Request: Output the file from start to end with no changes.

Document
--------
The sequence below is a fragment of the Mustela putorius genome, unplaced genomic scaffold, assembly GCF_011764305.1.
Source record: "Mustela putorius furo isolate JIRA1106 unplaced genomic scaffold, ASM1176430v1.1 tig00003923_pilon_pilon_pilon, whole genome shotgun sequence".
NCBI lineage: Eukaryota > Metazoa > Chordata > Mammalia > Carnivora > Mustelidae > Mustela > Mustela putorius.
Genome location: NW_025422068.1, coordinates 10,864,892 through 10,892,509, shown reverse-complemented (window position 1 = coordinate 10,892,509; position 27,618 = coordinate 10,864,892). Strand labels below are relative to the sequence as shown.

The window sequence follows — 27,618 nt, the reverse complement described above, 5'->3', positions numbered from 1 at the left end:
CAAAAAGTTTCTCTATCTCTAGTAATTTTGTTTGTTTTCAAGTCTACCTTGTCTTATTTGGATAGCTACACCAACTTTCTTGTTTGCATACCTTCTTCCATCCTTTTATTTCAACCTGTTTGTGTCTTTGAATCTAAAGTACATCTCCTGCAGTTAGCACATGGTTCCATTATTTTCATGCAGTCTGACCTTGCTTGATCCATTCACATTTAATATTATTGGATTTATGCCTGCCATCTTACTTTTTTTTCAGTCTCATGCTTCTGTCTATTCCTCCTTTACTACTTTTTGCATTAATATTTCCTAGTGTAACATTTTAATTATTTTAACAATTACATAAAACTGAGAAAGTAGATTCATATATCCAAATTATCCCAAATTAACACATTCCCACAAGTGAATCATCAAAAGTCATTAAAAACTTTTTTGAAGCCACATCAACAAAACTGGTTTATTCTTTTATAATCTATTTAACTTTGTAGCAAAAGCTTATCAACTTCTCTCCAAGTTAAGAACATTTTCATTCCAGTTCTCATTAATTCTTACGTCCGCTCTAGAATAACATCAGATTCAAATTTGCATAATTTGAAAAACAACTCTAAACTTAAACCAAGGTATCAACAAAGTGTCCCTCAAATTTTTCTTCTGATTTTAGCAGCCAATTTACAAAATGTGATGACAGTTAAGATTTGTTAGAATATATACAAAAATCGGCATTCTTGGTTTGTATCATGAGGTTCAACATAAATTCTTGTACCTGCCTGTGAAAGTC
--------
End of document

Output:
The sequence below is a fragment of the Mustela putorius genome, unplaced genomic scaffold, assembly GCF_011764305.1.
Source record: "Mustela putorius furo isolate JIRA1106 unplaced genomic scaffold, ASM1176430v1.1 tig00003923_pilon_pilon_pilon, whole genome shotgun sequence".
NCBI lineage: Eukaryota > Metazoa > Chordata > Mammalia > Carnivora > Mustelidae > Mustela > Mustela putorius.
Genome location: NW_025422068.1, coordinates 10,864,892 through 10,892,509, shown reverse-complemented (window position 1 = coordinate 10,892,509; position 27,618 = coordinate 10,864,892). Strand labels below are relative to the sequence as shown.

The window sequence follows — 27,618 nt, the reverse complement described above, 5'->3', positions numbered from 1 at the left end:
CAAAAAGTTTCTCTATCTCTAGTAATTTTGTTTGTTTTCAAGTCTACCTTGTCTTATTTGGATAGCTACACCAACTTTCTTGTTTGCATACCTTCTTCCATCCTTTTATTTCAACCTGTTTGTGTCTTTGAATCTAAAGTACATCTCCTGCAGTTAGCACATGGTTCCATTATTTTCATGCAGTCTGACCTTGCTTGATCCATTCACATTTAATATTATTGGATTTATGCCTGCCATCTTACTTTTTTTTCAGTCTCATGCTTCTGTCTATTCCTCCTTTACTACTTTTTGCATTAATATTTCCTAGTGTAACATTTTAATTATTTTAACAATTACATAAAACTGAGAAAGTAGATTCATATATCCAAATTATCCCAAATTAACACATTCCCACAAGTGAATCATCAAAAGTCATTAAAAACTTTTTTGAAGCCACATCAACAAAACTGGTTTATTCTTTTATAATCTATTTAACTTTGTAGCAAAAGCTTATCAACTTCTCTCCAAGTTAAGAACATTTTCATTCCAGTTCTCATTAATTCTTACGTCCGCTCTAGAATAACATCAGATTCAAATTTGCATAATTTGAAAAACAACTCTAAACTTAAACCAAGGTATCAACAAAGTGTCCCTCAAATTTTTCTTCTGATTTTAGCAGCCAATTTACAAAATGTGATGACAGTTAAGATTTGTTAGAATATATACAAAAATCGGCATTCTTGGTTTGTATCATGAGGTTCAACATAAATTCTTGTACCTGCCTGTGAAAGTC